Additionally, CILs have been extremely effective in helping people remain in or transition back into the community. The Whole Person’s Money Follows the Person program completed 32 consumer transitions from institutions to apartments/homes in the Kansas City, Missouri metro area. Tri‐County Patriots for Independent Living in Washington, Pennsylvania transitioned 54 people from nursing homes and other institutions into their own homes, saving the state and federal government $2,268,000. The Houston Center for Independent Living in Texas transitioned 186 nursing home residents into community‐based living, saving the State of Texas and the federal government approximately $8,779,200. And the Center for Disability Rights in Rochester, New York was instrumental in achieving introduction of the Disability Integration Act by Senator Schumer, which has the potential to provide access to community services and supports to people with disabilities all across the country.

As previously mentioned, the Workforce Innovation and Opportunity Act created a fifth core service for Centers: transition. NCIL strongly supported the addition of this fifth core service, but additional funding is sorely needed to effectively carry it out. Funding these transition services will be critical to promoting effective employment outcomes, successful nursing home transition, and increased community participation for transitioning students. Current funding levels barely sustain day-to-day operations. CILs struggle to meet the demands of the community and provide leadership and common sense solutions. Without increased funds our vision to achieve full integration of people with disabilities in society will be undercut and taxpayers will continue to pay for costly Medicaid nursing homes and bear the economic impact of negative employment outcomes and continued dependence on programs that disincentive work and community involvement. CILs are an excellent service and a bargain for America. They keep people active and engaged in their communities, and they save taxpayer money.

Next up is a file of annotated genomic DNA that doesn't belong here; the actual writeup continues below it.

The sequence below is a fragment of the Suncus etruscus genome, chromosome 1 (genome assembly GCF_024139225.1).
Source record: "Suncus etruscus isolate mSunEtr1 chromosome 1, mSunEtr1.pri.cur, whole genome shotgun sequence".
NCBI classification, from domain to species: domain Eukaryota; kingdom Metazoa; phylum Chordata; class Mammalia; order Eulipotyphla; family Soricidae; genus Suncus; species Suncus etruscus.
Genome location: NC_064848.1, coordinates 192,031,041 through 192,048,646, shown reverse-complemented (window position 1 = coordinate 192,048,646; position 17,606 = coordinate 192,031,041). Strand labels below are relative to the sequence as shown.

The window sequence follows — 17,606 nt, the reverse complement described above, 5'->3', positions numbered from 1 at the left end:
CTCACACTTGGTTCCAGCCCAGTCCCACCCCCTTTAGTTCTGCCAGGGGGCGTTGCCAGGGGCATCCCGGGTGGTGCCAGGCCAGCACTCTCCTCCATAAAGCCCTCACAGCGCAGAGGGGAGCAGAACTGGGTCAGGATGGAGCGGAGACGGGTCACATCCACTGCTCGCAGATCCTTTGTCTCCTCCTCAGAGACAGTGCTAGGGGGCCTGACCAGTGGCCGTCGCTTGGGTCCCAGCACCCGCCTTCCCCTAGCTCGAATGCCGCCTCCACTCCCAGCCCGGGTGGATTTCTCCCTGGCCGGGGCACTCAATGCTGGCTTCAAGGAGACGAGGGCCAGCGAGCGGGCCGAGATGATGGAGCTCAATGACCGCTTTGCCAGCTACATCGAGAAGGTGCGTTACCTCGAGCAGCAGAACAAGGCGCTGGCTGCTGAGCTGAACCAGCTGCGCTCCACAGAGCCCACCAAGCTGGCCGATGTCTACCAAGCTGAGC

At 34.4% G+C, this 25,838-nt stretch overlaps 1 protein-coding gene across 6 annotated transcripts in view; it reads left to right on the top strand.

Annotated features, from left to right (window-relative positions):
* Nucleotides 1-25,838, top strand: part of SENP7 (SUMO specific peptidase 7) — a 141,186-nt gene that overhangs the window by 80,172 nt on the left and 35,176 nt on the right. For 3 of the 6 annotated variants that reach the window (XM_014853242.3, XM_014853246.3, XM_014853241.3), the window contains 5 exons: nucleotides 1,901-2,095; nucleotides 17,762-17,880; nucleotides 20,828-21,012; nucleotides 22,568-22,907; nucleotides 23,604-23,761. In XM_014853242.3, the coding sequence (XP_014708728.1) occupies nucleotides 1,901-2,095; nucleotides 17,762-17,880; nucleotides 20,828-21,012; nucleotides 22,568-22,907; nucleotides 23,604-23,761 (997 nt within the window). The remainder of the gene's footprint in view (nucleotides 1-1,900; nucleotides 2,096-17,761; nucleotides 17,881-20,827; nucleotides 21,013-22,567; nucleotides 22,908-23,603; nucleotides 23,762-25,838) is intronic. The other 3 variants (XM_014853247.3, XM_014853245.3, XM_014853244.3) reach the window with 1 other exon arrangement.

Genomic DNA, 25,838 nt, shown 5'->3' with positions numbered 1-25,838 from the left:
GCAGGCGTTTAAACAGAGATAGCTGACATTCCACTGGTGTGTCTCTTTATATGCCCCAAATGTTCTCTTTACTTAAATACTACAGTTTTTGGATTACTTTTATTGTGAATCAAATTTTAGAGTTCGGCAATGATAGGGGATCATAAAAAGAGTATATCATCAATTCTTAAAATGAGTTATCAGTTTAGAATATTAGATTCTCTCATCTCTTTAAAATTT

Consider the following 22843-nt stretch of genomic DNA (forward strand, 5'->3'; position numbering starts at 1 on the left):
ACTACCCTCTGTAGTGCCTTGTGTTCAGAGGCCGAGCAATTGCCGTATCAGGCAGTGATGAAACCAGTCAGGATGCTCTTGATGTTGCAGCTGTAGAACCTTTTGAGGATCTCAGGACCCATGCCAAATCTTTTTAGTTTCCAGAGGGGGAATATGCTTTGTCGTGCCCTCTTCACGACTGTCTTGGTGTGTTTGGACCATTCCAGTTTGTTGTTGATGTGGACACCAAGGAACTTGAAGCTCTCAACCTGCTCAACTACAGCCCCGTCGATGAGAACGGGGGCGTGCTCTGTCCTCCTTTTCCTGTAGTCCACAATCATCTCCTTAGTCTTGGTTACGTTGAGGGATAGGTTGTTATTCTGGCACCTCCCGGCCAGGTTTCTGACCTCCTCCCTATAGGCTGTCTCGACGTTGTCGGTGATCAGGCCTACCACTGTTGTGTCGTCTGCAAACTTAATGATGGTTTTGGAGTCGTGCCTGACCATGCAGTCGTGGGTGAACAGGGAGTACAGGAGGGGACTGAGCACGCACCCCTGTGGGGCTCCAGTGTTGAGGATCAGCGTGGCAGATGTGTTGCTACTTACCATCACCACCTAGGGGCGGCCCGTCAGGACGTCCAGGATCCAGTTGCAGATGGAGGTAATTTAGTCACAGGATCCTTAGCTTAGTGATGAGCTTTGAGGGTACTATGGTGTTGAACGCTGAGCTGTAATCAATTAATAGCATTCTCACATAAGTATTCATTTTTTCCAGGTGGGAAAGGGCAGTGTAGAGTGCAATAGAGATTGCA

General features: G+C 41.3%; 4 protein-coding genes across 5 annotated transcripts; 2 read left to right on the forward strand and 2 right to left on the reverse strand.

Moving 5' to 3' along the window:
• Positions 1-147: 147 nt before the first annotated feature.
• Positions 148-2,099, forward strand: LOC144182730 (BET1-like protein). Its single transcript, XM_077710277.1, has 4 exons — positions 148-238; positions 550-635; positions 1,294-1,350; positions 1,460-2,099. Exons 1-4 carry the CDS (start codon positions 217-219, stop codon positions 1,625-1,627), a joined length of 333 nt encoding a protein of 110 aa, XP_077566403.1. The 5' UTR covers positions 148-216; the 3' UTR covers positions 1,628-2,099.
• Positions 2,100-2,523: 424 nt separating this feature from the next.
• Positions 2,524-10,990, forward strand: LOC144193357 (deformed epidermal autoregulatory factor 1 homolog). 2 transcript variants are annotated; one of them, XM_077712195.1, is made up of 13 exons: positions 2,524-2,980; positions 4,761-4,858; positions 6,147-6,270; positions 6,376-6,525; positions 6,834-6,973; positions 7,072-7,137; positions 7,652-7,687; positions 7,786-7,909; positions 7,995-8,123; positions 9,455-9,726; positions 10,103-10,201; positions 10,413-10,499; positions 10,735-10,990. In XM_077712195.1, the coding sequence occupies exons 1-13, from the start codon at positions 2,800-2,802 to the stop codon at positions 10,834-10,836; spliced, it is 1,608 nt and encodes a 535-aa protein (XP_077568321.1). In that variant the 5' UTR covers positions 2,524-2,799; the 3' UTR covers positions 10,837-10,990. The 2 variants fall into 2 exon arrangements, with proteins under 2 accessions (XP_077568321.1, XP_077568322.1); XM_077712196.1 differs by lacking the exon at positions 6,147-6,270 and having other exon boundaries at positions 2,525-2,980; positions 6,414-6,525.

Thank you for the opportunity to provide testimony. We welcome any questions you may have. We also welcome each of you to visit your local Center for Independent Living so you can see first-hand their contributions to your Congressional Districts. We look forward to working with you to ensure that Americans with disabilities have the opportunity become active members of society.